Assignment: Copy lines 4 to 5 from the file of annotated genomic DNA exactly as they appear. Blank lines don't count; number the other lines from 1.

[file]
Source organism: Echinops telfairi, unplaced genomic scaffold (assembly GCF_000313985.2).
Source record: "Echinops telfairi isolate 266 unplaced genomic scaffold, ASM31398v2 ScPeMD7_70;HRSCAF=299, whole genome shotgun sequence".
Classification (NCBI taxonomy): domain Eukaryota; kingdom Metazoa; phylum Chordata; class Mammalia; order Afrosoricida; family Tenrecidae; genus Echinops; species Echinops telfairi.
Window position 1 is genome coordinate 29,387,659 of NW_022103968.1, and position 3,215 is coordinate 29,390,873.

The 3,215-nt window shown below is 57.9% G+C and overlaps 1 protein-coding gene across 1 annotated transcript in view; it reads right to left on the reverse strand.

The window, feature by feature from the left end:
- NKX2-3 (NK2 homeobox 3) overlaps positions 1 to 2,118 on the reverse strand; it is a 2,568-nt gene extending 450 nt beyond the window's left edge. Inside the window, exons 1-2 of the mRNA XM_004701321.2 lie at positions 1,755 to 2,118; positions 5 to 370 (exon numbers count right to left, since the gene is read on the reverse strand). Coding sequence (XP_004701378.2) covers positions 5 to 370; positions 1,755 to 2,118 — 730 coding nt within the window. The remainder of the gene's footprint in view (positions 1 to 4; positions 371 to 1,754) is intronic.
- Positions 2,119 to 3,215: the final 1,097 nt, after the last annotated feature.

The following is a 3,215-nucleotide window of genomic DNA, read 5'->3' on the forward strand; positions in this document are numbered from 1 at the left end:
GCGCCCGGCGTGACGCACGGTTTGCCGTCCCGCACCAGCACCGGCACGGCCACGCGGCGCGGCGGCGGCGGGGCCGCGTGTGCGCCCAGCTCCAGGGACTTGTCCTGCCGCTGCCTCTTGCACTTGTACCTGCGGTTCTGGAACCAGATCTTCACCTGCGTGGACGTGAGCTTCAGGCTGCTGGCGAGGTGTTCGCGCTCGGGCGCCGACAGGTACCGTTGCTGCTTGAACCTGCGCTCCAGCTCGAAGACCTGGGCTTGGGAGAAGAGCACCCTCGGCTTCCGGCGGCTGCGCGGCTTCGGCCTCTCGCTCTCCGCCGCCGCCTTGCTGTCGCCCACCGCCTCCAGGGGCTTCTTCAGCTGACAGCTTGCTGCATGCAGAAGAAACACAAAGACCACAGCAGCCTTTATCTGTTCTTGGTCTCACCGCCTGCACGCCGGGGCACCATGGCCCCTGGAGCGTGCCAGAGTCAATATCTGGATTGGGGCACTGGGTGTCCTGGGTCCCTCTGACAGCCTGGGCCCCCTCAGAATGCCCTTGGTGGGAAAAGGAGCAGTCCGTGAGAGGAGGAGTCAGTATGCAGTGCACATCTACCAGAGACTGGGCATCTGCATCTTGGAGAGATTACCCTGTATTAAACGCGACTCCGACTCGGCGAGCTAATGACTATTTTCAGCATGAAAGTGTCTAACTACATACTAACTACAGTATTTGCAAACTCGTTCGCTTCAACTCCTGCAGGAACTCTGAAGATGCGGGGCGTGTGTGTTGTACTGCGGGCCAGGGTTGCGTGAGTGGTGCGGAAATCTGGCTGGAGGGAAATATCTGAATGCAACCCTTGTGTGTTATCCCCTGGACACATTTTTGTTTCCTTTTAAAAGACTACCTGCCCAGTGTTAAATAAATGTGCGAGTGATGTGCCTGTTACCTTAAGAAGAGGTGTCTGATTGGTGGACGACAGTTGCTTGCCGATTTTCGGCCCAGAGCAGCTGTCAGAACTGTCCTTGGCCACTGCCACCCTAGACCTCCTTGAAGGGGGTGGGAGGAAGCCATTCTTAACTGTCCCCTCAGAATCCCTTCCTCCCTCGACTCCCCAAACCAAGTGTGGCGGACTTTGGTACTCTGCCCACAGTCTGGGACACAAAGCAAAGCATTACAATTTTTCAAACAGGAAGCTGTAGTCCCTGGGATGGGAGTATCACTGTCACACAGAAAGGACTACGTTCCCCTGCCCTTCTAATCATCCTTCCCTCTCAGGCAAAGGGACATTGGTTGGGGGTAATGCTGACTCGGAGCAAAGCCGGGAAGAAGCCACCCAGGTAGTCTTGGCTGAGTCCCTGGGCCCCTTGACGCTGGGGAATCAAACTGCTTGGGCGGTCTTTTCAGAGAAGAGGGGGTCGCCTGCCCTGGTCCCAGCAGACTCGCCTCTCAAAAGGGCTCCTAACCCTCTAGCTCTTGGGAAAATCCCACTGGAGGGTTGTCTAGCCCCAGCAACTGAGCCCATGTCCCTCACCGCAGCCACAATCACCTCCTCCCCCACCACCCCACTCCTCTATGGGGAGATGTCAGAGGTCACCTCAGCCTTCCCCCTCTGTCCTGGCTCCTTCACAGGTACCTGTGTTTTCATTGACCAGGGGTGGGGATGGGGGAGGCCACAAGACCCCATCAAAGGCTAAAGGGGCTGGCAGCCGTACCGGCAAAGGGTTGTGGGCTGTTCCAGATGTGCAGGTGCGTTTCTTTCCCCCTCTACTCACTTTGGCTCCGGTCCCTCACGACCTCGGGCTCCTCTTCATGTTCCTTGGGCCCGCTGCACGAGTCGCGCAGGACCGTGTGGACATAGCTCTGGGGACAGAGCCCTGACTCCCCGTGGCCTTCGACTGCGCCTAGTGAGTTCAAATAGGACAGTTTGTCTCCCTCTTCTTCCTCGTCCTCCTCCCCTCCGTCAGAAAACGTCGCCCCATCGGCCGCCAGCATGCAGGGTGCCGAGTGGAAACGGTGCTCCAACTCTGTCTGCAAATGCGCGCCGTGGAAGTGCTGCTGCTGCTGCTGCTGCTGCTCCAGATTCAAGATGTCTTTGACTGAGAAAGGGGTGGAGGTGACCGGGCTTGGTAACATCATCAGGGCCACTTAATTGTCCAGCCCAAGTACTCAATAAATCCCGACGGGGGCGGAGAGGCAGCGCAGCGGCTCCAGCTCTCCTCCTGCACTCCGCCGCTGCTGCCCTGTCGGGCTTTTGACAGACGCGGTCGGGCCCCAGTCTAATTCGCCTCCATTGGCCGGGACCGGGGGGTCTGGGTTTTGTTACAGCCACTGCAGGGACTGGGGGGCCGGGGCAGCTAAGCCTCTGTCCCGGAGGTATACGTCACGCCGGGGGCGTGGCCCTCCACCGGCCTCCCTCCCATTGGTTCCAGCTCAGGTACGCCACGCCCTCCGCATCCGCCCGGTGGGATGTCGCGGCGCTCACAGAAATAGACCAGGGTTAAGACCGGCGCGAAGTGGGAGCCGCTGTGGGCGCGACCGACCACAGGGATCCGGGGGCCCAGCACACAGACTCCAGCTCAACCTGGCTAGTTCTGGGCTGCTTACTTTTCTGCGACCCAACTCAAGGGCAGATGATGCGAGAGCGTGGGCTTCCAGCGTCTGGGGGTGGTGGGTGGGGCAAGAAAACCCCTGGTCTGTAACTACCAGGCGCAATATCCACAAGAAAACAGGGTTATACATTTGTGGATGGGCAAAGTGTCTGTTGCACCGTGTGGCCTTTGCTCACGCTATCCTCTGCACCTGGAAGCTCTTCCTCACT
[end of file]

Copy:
Window position 1 is genome coordinate 29,387,659 of NW_022103968.1, and position 3,215 is coordinate 29,390,873.

The 3,215-nt window shown below is 57.9% G+C and overlaps 1 protein-coding gene across 1 annotated transcript in view; it reads right to left on the reverse strand.